This ‘First Fig’ eventually headed Millay’s 1920 volume A Few Figs from Thistles (1920). The poems collected in this volume sought to capture ‘the new’: the fleeting life of the city, of parties, lovers – and these poems shocked too, in their frank expression of subjects previously thought unsuitable for women writers, such as free love, promiscuity, active female sexual desire, and the pleasures of roaming the city. Millay continued to break new ground throughout her career. For example, her 1939 poem ‘Menses’ is one of ‘the first to deal openly with pre-menstrual syndrome’ (Walker 155). Writing about Millay’s series of fifty-two love sonnets, Fatal Interview, Patricia A. Klemans argues that ‘not until Millay do we have the experience of seeing a personal examination of a love affair from a woman’s point of view’ (17). In this volume, Millay turned the gendered conventions of the Elizabethan love sonnet upside down by voicing the vicissitudes of female desire, praising male beauty, and confronting fears of rejection, aging and loneliness. As Klemans astutely observes, while Millay’s poems may look traditional, the complex characterisation of their female speakers as an ‘initiator, aggressor, and controller as well as victim, sufferer and survivor’ brings something new to poetic tradition (17-18), demonstrating that women poets could handle the love sonnet as skilfully as male poets, transforming poetic tradition in the process.
Writing in 1979, Klemans believes that Millay’s poetry is perhaps the first to present ‘the liberated woman’s view’ (3). In ways scarcely dreamt of by her nineteenth-century foremothers, Millay could be said to inherit and benefit from American women’s increasingly liberated position within society – for example, A Few Figs from Thistles was published in 1920, the same year that the Nineteenth Amendment was passed, enabling American women to vote. Millay’s own life is testament to the new possibilities opening up for women – her academic success at Vassar, her roll call of poetic achievements and her notoriously unconventional lifestyle meant that for many, Millay was an embodiment of the New Woman. With her bobbed hair, her artistic gowns, and the dashing capes and beaded kimonos that she donned for her public readings, Millay’s very appearance epitomised the daring ‘modern girl’ or flapper, touched with a hint of Greenwich Village bohemia. But Millay’s rebellion went beyond style and self-fashioning. She was a vocal supporter of women’s suffrage and exponent of human rights, as proved by her public support of the Italian immigrant anarchists Sacco and Vanzetti, sentenced to death in 1927. Millay was arrested for protesting at a picket-line in Boston in April 1927. She also opposed fascism, writing the poem ‘The Murder of Lidice’ in 1942 in order to encourage America to continue to fight against the Nazis, at a time when the majority of Americans wanted to make peace with Germany (Milford xiii).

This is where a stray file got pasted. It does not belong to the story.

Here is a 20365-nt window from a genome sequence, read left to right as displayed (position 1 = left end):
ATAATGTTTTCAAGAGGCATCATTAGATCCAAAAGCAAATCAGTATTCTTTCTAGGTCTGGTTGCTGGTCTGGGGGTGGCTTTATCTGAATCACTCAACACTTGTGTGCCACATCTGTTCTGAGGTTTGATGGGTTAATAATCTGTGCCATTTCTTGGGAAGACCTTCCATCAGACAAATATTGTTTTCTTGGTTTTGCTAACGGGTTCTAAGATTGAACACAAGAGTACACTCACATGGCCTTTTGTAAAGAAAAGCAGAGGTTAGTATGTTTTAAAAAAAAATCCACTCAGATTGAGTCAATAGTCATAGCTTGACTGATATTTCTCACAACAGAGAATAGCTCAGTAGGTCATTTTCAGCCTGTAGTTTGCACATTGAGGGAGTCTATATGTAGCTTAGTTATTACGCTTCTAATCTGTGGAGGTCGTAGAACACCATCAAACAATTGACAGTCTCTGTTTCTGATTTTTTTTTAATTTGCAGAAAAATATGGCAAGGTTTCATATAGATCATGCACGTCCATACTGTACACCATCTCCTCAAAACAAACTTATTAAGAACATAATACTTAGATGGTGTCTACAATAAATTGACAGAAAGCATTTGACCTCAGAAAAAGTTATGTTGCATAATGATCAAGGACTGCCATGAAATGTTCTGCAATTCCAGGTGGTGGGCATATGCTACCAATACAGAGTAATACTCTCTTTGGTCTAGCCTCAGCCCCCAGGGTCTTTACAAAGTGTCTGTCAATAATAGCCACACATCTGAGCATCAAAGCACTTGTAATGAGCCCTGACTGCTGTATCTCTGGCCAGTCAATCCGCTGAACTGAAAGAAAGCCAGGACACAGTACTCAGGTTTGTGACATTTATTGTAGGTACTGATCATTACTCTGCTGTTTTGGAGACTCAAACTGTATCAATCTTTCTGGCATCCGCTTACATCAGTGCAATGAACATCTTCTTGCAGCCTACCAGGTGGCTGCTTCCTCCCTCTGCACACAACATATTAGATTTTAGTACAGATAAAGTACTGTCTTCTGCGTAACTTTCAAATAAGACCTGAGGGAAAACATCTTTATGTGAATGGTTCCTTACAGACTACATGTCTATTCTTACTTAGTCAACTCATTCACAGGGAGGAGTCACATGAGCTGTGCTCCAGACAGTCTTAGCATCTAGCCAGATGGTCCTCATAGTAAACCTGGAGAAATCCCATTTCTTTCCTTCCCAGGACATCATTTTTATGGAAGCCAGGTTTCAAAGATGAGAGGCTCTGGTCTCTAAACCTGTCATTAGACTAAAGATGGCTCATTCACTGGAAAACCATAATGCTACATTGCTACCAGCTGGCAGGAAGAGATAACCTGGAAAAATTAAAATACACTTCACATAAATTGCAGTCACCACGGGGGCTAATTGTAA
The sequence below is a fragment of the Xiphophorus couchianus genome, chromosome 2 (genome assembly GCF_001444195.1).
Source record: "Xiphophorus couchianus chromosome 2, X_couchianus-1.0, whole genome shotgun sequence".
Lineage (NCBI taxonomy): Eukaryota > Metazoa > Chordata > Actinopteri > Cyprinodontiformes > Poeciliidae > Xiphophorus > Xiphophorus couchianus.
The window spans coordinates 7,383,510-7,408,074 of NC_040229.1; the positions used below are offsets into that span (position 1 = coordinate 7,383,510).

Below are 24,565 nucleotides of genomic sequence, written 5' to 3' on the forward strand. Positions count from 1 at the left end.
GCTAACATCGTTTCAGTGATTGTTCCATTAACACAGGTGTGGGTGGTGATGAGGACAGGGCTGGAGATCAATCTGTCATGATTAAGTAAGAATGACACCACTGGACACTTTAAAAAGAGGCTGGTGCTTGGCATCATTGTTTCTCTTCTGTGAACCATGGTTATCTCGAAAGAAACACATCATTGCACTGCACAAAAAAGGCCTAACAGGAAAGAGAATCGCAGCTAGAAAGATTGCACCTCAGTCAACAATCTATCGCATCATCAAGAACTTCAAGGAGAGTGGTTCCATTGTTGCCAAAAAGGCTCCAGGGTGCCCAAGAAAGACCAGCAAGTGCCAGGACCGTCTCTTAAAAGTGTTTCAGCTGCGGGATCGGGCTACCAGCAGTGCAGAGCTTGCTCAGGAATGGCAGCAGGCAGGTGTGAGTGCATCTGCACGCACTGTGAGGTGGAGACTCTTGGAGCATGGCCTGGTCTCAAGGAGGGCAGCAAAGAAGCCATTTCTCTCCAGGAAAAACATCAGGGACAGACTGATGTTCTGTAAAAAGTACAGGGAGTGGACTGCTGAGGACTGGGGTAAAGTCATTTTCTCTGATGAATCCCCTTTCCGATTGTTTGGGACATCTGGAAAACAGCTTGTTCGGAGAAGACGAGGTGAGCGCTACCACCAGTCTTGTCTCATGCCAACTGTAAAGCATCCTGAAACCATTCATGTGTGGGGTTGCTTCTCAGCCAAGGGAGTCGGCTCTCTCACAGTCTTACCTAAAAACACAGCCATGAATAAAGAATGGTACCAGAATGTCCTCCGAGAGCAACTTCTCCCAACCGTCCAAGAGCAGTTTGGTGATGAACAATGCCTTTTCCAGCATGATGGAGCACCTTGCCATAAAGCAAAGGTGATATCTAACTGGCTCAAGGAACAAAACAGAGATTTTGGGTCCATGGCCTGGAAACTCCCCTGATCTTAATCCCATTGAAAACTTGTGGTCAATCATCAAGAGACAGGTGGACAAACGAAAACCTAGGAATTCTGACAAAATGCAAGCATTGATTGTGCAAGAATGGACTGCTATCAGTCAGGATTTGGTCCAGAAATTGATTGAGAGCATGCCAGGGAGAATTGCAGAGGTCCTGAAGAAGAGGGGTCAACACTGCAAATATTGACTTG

In keeping with her politics, Millay lived life very much on her own terms. Millay’s personality was formed by her rather unconventional childhood in Maine. Millay was raised solely by her mother, Cora Buzzell Millay, who worked as a nurse in order to earn enough money to support her three daughters: Edna, Norma and Kathleen. In this incredibly close-knit, all-female family, Cora raised her daughters with high aspirations, encouraging them in their literary ambitions. Millay’s devotion to her mother was unwavering and she often stated in interviews that it was her mother who had made her a poet, by introducing her to the work of earlier poets and encouraging her talent from a young age.